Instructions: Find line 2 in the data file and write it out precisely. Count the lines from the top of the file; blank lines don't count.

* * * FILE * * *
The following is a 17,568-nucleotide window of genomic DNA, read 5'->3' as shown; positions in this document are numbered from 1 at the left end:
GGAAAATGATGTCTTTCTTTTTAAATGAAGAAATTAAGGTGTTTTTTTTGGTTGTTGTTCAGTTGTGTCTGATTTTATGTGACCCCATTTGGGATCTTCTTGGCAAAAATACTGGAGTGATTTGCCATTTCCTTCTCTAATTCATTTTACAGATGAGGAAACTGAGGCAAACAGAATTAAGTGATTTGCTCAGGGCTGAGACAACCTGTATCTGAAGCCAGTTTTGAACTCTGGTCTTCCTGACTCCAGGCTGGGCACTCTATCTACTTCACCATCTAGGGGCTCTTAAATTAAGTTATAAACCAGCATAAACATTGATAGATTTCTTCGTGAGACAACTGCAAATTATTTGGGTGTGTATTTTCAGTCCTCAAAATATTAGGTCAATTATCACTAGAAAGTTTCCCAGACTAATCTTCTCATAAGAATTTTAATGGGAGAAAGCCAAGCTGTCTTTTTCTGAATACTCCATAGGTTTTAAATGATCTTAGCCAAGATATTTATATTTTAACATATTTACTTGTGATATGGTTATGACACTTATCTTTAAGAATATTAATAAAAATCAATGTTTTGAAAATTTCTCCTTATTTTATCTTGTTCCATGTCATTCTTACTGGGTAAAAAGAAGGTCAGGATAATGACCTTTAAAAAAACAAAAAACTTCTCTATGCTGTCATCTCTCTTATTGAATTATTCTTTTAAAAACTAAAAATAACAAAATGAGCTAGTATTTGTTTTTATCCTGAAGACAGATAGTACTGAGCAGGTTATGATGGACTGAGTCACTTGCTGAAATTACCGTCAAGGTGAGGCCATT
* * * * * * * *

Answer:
GGAAAATGATGTCTTTCTTTTTAAATGAAGAAATTAAGGTGTTTTTTTTGGTTGTTGTTCAGTTGTGTCTGATTTTATGTGACCCCATTTGGGATCTTCTTGGCAAAAATACTGGAGTGATTTGCCATTTCCTTCTCTAATTCATTTTACAGATGAGGAAACTGAGGCAAACAGAATTAAGTGATTTGCTCAGGGCTGAGACAACCTGTATCTGAAGCCAGTTTTGAACTCTGGTCTTCCTGACTCCAGGCTGGGCACTCTATCTACTTCACCATCTAGGGGCTCTTAAATTAAGTTATAAACCAGCATAAACATTGATAGATTTCTTCGTGAGACAACTGCAAATTATTTGGGTGTGTATTTTCAGTCCTCAAAATATTAGGTCAATTATCACTAGAAAGTTTCCCAGACTAATCTTCTCATAAGAATTTTAATGGGAGAAAGCCAAGCTGTCTTTTTCTGAATACTCCATAGGTTTTAAATGATCTTAGCCAAGATATTTATATTTTAACATATTTACTTGTGATATGGTTATGACACTTATCTTTAAGAATATTAATAAAAATCAATGTTTTGAAAATTTCTCCTTATTTTATCTTGTTCCATGTCATTCTTACTGGGTAAAAAGAAGGTCAGGATAATGACCTTTAAAAAAACAAAAAACTTCTCTATGCTGTCATCTCTCTTATTGAATTATTCTTTTAAAAACTAAAAATAACAAAATGAGCTAGTATTTGTTTTTATCCTGAAGACAGATAGTACTGAGCAGGTTATGATGGACTGAGTCACTTGCTGAAATTACCGTCAAGGTGAGGCCATT